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Last Chance To File-And-Suspend Retiree Benefits

A new law is ending a popular Social Security retirement strategy, but some couples still have a little time left to pull off the maneuver.

Under the "file-and-suspend" strategy for retirees, the higher-earning spouse applies for Social Security retirement benefits at full retirement age (FRA) – age 66 for those born between 1943 and 1954 – and then suspends the benefits until a later date, typically age 70.  This entitles the higher-earning spouse to greater monthly benefits in the future.  In the meantime, the lower-earning spouse can claim spousal benefits, providing a greater amount than that spouse otherwise would have received.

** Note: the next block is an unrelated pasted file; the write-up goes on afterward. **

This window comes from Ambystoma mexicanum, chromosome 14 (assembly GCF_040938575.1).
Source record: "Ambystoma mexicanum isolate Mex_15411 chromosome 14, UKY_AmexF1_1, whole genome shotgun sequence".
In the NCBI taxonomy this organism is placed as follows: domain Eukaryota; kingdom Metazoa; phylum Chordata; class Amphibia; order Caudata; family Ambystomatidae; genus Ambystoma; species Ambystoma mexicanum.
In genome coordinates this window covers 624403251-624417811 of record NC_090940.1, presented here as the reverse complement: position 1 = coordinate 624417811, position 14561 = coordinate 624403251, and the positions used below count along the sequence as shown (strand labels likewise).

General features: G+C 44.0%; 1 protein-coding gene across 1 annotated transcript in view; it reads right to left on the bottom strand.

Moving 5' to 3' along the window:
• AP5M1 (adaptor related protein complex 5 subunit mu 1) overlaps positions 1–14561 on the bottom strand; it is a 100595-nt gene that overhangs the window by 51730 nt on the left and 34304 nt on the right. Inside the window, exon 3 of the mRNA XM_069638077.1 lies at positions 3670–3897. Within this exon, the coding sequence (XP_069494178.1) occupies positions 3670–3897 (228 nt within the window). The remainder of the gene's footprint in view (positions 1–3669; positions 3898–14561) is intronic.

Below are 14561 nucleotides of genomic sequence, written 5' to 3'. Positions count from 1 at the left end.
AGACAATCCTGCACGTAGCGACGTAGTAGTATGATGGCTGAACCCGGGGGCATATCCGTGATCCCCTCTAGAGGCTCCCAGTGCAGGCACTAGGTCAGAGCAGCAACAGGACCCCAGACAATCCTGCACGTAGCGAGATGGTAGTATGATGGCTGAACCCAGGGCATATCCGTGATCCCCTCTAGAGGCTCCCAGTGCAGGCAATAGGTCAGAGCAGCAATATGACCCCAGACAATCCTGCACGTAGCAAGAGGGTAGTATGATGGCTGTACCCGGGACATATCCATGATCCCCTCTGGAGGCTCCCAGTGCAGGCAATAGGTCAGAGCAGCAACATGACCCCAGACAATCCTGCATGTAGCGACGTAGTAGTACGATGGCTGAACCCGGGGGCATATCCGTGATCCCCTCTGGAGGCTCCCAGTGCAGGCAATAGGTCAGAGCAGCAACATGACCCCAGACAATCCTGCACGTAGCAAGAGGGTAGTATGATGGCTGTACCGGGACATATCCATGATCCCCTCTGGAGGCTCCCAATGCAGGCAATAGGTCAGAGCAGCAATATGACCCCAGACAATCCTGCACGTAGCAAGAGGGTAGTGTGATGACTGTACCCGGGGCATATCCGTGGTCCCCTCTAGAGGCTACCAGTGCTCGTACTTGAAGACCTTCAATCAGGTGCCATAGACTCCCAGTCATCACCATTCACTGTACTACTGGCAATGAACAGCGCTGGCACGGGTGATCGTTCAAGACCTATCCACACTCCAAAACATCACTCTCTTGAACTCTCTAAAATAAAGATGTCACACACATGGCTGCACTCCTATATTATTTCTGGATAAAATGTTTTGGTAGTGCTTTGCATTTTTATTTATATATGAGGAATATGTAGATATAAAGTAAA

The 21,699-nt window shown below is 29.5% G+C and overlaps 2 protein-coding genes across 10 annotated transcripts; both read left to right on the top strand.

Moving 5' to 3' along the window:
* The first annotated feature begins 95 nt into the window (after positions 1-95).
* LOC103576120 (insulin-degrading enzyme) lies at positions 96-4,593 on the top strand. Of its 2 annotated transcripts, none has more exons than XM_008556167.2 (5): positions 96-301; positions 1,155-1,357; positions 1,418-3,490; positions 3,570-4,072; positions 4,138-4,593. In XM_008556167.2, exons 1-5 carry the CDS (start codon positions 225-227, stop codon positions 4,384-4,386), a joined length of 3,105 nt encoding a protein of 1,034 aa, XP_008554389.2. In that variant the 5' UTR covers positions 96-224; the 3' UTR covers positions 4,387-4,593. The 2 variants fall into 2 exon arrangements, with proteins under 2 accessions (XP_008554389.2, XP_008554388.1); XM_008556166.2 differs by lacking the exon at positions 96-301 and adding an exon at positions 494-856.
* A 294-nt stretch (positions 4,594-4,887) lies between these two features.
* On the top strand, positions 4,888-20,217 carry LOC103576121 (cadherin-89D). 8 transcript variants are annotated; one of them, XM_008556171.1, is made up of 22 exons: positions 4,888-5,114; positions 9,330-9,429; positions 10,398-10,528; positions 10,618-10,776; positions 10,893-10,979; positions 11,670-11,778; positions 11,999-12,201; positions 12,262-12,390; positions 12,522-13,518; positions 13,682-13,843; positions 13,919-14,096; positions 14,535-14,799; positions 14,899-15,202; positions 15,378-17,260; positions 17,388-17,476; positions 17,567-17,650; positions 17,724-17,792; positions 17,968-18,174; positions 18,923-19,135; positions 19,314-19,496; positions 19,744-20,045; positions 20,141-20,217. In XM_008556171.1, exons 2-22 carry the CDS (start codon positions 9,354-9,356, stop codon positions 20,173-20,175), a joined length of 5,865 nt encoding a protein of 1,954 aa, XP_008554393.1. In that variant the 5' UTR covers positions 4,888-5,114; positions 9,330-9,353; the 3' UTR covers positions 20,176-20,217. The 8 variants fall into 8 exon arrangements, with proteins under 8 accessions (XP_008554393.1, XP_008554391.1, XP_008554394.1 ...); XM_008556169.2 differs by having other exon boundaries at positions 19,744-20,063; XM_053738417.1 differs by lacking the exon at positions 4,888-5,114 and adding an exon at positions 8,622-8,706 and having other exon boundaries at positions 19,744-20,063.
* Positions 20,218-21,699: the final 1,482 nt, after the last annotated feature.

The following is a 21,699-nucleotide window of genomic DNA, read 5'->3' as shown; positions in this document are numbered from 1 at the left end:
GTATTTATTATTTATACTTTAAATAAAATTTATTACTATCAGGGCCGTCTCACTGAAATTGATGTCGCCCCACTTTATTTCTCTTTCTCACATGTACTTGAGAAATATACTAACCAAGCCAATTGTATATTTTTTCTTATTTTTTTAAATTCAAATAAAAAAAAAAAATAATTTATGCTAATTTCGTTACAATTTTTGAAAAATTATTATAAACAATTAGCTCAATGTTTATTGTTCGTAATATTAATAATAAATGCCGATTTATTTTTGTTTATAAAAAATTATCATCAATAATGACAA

But the Bipartisan Budget Act, signed on November 2, 2015, closed this loophole. Effective six months after the date of enactment, the file-and-suspend strategy is no longer available.  If the higher-earning spouse suspends benefits, that also will suspend spousal benefits for the lower-earning spouse.

Despite the change in the law, retirees already using this strategy are grandfathered in and can continue to use it.  And if you qualify, you can get in under the wire before May 1, 2016.  For example, a higher-earning spouse who turns age 66 on April 1, 2016, could apply for benefits and then suspend them, generating greater benefits for the couple.

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